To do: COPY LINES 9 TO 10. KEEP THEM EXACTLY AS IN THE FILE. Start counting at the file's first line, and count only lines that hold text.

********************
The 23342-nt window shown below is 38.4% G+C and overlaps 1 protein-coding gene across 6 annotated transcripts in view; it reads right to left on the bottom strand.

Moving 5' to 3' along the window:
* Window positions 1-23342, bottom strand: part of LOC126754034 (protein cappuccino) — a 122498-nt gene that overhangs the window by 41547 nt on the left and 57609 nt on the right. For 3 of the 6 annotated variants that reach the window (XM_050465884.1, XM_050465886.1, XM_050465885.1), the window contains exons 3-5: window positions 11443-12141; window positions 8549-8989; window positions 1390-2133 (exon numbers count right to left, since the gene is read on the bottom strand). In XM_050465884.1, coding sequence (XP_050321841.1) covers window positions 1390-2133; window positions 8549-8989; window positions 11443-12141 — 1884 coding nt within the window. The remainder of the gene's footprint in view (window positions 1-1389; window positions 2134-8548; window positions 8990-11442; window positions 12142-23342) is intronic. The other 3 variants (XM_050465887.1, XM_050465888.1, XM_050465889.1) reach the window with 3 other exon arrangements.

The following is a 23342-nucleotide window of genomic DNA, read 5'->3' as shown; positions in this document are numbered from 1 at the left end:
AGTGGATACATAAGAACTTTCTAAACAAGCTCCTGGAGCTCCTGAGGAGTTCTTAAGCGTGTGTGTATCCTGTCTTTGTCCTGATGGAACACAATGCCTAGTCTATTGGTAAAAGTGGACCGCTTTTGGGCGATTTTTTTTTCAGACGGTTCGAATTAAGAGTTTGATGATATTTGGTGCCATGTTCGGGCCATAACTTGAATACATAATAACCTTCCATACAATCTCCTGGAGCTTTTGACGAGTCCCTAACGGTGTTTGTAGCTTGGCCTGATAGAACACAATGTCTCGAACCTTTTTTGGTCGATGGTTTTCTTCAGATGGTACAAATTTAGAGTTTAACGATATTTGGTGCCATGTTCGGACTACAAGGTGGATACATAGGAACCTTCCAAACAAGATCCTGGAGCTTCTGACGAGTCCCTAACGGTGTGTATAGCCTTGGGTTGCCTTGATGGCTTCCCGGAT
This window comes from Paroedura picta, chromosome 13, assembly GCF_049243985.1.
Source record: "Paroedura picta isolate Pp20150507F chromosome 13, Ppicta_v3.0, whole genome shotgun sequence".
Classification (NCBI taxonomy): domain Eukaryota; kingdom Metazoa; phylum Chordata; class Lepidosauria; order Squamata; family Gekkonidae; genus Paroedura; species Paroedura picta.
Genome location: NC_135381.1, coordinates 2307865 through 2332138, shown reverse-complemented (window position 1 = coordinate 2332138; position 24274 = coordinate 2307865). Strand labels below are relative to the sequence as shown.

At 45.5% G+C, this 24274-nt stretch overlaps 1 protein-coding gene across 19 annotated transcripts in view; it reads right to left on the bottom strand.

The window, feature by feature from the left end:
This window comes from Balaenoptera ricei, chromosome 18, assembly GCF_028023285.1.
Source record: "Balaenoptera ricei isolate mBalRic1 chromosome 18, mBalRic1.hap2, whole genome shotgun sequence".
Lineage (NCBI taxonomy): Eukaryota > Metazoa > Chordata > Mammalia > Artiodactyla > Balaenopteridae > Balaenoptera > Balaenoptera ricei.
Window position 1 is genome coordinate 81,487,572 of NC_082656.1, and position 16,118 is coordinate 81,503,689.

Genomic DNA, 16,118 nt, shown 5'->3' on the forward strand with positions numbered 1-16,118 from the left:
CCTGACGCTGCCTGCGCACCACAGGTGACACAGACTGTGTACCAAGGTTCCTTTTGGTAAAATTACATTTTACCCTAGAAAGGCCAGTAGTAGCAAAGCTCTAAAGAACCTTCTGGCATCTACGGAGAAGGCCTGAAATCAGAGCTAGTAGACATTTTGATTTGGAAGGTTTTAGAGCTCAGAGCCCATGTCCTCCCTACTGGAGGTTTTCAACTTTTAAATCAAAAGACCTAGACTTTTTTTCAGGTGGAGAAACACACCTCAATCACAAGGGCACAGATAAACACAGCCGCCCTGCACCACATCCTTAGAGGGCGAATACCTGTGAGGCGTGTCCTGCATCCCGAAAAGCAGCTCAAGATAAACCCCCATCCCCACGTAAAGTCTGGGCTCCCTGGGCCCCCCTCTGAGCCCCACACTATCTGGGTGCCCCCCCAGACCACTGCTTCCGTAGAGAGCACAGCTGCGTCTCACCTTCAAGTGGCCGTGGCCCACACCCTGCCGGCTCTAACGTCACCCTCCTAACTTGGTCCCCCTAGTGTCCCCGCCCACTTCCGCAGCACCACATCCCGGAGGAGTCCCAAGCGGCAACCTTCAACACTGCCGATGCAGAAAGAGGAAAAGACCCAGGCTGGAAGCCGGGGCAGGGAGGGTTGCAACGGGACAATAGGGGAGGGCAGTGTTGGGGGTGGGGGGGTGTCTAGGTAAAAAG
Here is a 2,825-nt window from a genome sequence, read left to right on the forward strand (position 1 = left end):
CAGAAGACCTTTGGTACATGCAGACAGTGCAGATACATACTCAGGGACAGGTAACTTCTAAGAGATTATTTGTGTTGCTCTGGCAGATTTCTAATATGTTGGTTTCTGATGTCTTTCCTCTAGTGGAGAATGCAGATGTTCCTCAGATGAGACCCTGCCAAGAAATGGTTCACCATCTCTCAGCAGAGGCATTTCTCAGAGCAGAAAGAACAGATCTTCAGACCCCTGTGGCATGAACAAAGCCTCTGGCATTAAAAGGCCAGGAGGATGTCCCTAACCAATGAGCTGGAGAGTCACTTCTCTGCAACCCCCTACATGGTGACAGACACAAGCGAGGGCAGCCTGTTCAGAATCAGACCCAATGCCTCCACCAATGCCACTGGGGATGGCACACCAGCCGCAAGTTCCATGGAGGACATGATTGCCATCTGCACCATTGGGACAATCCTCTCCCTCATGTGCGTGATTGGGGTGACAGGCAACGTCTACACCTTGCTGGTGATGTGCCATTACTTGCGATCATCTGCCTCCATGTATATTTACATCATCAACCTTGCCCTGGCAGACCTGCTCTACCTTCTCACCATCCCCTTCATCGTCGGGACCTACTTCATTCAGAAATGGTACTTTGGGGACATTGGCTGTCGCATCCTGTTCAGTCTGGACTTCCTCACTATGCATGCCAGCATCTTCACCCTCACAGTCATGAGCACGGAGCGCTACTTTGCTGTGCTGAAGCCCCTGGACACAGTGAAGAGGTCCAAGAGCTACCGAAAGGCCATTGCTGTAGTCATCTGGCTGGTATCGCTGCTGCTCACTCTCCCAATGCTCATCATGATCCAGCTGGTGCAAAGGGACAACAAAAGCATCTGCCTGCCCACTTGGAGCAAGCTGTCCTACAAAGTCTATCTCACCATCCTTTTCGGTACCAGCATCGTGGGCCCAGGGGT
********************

Genome location: NC_135381.1, coordinates 2307865 through 2332138, shown reverse-complemented (window position 1 = coordinate 2332138; position 24274 = coordinate 2307865). Strand labels below are relative to the sequence as shown.

At 45.5% G+C, this 24274-nt stretch overlaps 1 protein-coding gene across 19 annotated transcripts in view; it reads right to left on the bottom strand.